Deadlines of the universe

I am always a little disturbed by news of the end of the universe, especially when the scientists themselves can't agree whether it will come in 35 billion, or 56 billion, or 69 billion years -- depending on just what's up with "dark energy," as reported today in a NYT article on the coming "Big Rip" by Dennis Overbye. With such huge discrepancies in the calculations, how can one possibly plan for such an event? I have enough trouble just planning to the end of the year, when I'm supposed to have my novel sold and most of the draft of the book on Latin American architecture and urbanism completed. But, if the universe is going to end anyway, what's the point?

Actually, though the end of time may be tens of billions of years off, the end of our world, and presumably of anybody interested in reading the books I'm working on, is scheduled for much sooner. "A more immediate problem," according to the illustration with the article: "The Sun swells up and destroys the Earth in about five billion years, well before the Big Rip." So much for phrases like "The immortal works of Shakespeare," or of anybody.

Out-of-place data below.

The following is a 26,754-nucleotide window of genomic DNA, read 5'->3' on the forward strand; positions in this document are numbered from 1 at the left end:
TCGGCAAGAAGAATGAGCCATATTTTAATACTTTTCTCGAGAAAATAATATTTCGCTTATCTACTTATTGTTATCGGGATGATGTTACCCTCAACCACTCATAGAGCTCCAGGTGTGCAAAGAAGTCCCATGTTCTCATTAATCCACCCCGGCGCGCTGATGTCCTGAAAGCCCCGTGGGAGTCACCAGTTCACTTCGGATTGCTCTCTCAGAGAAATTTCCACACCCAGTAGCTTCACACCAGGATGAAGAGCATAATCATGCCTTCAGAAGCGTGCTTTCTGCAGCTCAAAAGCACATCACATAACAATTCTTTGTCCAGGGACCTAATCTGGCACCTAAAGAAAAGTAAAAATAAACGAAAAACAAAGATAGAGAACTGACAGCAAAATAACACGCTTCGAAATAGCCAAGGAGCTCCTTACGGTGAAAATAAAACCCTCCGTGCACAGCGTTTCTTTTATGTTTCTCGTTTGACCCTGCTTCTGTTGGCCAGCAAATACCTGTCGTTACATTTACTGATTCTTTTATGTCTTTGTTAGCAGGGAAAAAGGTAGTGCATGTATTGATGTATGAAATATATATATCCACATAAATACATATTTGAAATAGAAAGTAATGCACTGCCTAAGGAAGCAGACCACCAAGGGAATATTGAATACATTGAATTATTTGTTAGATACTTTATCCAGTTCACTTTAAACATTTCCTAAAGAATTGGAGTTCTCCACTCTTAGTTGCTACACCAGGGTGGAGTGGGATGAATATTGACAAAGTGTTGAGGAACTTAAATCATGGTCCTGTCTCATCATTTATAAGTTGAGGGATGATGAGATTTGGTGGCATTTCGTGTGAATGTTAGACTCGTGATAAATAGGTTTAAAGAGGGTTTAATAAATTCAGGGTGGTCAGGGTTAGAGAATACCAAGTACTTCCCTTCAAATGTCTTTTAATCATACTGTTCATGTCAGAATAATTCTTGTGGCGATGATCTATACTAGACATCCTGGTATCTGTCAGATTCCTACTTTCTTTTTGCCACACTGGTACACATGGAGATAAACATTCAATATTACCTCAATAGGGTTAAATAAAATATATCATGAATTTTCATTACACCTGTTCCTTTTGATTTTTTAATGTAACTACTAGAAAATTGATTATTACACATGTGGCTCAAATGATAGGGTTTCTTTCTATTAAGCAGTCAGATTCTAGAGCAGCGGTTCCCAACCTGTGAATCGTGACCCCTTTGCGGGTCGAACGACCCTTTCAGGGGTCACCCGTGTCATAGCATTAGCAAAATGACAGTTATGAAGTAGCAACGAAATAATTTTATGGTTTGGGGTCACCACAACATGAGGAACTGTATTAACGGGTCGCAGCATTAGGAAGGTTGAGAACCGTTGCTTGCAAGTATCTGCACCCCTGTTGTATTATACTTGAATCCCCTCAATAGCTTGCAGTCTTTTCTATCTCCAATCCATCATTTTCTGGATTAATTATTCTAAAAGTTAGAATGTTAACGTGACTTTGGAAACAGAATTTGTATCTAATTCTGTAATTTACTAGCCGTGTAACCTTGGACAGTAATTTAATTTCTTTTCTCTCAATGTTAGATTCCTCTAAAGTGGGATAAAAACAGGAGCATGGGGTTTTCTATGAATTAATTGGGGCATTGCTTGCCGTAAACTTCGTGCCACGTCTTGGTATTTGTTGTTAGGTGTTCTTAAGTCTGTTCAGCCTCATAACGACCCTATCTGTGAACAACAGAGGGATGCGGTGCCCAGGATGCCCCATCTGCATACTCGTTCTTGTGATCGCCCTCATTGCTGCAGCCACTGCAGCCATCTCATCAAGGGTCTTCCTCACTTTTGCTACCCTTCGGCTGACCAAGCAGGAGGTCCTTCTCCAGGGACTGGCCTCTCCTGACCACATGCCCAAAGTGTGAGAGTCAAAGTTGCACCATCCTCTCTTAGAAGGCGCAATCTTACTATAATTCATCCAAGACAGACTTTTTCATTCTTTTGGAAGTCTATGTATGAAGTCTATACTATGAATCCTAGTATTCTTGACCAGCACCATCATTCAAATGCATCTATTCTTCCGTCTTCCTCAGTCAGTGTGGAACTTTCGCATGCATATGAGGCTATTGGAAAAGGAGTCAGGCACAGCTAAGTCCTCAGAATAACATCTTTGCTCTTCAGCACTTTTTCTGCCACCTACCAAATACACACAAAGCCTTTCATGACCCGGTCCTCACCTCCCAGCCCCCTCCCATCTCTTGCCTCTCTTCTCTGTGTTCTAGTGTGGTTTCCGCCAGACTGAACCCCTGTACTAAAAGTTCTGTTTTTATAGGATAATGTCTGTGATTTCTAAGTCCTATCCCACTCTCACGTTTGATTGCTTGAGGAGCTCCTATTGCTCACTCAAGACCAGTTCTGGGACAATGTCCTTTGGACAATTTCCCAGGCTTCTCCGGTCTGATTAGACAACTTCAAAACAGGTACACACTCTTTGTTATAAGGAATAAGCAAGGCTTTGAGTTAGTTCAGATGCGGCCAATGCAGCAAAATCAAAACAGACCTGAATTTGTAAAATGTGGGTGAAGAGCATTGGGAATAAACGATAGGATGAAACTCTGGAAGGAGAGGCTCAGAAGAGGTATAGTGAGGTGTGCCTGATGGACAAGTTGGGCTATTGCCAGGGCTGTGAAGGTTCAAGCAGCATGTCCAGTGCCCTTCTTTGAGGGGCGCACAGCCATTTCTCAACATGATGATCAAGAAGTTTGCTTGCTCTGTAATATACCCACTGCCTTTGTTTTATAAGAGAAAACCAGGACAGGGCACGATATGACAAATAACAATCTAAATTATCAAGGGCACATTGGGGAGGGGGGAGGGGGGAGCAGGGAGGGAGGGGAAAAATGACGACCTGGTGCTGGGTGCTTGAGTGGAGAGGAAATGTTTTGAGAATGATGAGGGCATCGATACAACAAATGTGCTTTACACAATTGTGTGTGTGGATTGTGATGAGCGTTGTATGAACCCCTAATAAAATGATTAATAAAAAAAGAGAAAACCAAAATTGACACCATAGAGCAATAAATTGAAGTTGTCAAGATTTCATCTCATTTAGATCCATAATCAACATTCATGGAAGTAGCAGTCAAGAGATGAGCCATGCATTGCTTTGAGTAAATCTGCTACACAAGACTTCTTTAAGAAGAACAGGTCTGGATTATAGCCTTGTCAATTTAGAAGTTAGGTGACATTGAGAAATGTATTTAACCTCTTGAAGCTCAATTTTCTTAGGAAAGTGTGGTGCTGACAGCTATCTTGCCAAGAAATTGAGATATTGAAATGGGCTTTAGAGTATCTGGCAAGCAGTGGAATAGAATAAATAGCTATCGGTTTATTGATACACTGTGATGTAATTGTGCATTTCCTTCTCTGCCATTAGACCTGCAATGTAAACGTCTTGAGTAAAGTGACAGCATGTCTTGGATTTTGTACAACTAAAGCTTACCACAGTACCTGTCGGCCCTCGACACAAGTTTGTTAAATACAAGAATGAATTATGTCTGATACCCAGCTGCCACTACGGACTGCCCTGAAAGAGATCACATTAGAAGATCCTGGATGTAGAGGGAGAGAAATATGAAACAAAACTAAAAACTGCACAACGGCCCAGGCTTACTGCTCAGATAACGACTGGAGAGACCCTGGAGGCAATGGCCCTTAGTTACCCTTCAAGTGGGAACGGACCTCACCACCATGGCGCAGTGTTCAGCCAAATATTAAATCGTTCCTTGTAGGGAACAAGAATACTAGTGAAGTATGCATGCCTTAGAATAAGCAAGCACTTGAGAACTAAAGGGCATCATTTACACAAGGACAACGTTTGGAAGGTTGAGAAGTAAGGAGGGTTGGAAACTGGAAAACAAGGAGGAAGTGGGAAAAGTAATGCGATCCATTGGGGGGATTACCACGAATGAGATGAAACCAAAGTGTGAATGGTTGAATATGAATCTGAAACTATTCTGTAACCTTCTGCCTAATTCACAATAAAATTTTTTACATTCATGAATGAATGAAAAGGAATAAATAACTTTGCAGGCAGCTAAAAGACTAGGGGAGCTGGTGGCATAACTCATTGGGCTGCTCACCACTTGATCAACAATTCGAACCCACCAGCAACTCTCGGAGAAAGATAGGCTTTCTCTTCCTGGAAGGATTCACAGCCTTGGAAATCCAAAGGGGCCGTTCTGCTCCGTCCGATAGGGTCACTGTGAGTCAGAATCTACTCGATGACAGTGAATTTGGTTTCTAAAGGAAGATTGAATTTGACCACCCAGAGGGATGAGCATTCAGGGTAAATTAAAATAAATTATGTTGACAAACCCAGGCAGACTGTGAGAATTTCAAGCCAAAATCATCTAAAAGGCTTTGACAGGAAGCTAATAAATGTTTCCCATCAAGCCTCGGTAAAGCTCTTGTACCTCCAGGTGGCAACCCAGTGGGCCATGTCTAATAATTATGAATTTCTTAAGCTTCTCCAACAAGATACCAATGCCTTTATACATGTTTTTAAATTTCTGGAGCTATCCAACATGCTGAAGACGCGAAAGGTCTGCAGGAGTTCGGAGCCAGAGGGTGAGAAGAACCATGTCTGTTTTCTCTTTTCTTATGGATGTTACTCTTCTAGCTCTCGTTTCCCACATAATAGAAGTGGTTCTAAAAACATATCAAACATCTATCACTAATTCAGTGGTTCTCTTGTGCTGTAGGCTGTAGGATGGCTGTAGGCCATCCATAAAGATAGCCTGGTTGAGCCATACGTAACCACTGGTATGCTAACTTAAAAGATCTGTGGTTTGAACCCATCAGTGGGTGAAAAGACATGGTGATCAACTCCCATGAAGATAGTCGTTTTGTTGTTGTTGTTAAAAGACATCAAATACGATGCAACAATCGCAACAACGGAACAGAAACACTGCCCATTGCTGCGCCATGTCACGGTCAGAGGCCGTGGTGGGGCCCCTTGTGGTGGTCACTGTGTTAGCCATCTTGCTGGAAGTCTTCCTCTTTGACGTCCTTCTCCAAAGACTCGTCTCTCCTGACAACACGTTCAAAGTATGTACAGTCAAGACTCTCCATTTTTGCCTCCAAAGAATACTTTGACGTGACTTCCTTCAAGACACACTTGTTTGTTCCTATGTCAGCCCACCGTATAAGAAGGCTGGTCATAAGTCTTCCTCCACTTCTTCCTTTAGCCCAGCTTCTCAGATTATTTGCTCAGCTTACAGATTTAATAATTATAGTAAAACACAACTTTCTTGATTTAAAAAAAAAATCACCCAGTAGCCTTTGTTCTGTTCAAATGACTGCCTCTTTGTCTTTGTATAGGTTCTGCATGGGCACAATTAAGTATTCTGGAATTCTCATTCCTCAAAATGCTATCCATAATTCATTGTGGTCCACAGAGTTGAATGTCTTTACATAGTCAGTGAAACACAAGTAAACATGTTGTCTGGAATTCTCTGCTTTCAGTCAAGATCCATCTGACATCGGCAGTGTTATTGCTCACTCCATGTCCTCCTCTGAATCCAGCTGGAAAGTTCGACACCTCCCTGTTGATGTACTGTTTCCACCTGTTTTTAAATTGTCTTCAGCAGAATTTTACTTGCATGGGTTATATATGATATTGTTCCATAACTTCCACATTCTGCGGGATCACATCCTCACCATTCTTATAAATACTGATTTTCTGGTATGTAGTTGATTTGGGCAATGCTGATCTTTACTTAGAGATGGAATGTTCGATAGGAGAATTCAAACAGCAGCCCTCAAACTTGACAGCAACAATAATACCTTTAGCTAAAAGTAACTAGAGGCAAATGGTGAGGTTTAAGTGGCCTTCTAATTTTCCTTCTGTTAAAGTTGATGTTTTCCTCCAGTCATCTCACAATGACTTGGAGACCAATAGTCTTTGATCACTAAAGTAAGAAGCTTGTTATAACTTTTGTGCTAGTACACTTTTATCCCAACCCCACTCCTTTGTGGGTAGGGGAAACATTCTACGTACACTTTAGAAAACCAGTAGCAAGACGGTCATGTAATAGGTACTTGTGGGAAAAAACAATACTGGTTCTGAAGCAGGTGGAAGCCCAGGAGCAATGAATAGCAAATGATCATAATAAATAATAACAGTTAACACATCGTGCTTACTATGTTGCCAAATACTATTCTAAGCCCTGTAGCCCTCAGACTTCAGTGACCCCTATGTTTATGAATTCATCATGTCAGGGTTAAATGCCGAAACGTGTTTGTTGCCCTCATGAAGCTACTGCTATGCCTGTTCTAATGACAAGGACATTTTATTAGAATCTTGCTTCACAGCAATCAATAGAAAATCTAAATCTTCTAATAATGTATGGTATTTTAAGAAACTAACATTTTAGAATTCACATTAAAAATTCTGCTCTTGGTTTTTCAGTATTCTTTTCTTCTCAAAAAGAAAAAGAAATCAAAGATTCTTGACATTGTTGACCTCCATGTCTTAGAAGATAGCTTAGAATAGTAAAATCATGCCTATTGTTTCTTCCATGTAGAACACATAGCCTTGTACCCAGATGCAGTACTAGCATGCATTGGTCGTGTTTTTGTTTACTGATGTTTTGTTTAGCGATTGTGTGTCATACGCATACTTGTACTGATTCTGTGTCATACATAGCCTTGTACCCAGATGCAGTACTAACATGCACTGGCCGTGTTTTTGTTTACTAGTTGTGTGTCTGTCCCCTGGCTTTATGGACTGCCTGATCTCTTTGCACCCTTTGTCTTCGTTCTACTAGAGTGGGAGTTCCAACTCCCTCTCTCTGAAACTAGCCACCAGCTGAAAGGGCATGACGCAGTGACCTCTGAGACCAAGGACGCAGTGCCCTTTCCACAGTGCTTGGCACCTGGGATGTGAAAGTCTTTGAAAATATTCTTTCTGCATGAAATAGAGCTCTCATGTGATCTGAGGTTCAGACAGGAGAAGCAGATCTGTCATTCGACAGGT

Not worried about an event five billion years away? OK, how's this? According to the sages of the Maya, the present Creation Cycle -- that is, everything we know -- which began some time in August (by our present calendar), 3114 B.C., is set to end on December 21, 2012. So, if there's anything you want to get done in our current universe, get busy!

Maya calendar